Water-Responsive Cell Types

The distribution of cells showing each type of water response in the NTS and PbN is shown in Table 1. Several aspects of this table are noteworthy. For example, water-inhibitory cells were observed only in the NTS, but the prevalence of conditional water cells in the NTS (15 of 30; 50%) and PbN (7 of 17; 41%) was similar. Importantly, there was only one somatosensory cell in PbN (of 17, 6%) compared with 20 in NTS (of 30; 67%). Table 1 shows response magnitudes for all stimuli and all cell types.

TABLE 1
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Table 1. Mean responses ±SEM for water and all taste stimuli in water-response cell types.

Water best cells (n = 10) constitute our strongest evidence that the taste of water is processed by a separate coding channel. Among these, there were four cells that were water specialists in that they responded only to water and not to any taste stimulus. Figure 2 shows the responses to water and the four prototypical taste stimuli in a water best cell recorded in the PbN. It can be seen that water presented both before and after a tastant, evoked a large excitatory response with a phasic–tonic time course. Presentation of HCl also evoked an excitatory response, but it was much smaller than that to water. In contrast, presentation of sucrose, NaCl or quinine evoked a return to spontaneous firing rates.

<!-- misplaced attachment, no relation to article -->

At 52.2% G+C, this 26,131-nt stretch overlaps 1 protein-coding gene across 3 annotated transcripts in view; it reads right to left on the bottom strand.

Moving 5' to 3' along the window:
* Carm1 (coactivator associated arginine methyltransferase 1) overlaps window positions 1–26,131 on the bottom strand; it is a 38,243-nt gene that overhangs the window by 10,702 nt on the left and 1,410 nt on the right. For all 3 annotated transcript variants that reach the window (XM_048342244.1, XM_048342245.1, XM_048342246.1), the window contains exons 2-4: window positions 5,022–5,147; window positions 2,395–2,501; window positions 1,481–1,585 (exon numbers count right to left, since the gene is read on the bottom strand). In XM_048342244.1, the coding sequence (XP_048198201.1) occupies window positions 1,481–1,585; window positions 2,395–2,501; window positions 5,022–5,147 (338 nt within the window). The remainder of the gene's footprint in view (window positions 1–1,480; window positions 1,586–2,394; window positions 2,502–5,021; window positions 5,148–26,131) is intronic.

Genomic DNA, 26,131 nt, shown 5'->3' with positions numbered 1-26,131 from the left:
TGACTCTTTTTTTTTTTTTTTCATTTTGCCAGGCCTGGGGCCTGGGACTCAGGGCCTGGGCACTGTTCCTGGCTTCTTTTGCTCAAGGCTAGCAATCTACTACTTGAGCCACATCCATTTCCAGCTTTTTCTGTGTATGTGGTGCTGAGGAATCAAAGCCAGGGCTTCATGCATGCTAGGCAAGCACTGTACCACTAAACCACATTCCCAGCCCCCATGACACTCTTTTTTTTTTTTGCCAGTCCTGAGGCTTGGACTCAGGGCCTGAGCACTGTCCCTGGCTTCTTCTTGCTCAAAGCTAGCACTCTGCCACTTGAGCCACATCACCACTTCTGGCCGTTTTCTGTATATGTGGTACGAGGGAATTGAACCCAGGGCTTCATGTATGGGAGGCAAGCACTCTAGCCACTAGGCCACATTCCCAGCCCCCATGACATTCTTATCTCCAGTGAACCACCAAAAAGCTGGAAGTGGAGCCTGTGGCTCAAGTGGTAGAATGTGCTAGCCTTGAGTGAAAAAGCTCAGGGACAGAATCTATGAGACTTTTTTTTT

FIGURE 2
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Figure 2. Peristimulus time histograms showing the responses of a PbN water best cell to water (solid red arrows) and sucrose, NaCl, HCl, and quinine (blue arrows). Shown are eight stimulus presentations superimposed for each histogram.

Figure 3 shows the average response magnitudes of NTS and PbN cells to water, sucrose, NaCl, HCl, and quinine for all cells. The responses to water in the PbN cells were significantly higher than responses to water in NTS [t(43) = 3.2, p < 0.01]. There was no significant difference in the breadth of tuning of NTS and PbN cells as assessed by both the Uncertainty and Selectivity measures. The mean H values were 0.79 ± 0.05 and 0.77 ± 0.04 for NTS cells and PbN cells, respectively. The mean Selectivity values were 15.3 ± 3.6 and 19.2 ± 3.8 for NTS cells and PbN cells, respectively. The mean spontaneous activity of cells in the NTS (3.7 ± 0.8) and PbN (3.9 ± 1.2) also did not significantly differ.

FIGURE 3
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Figure 3. Average responses to water (±SEM) and the four prototypical taste stimuli in cells of the NTS (A) and PbN (B). Units were aligned in descending order of magnitude of their response to water.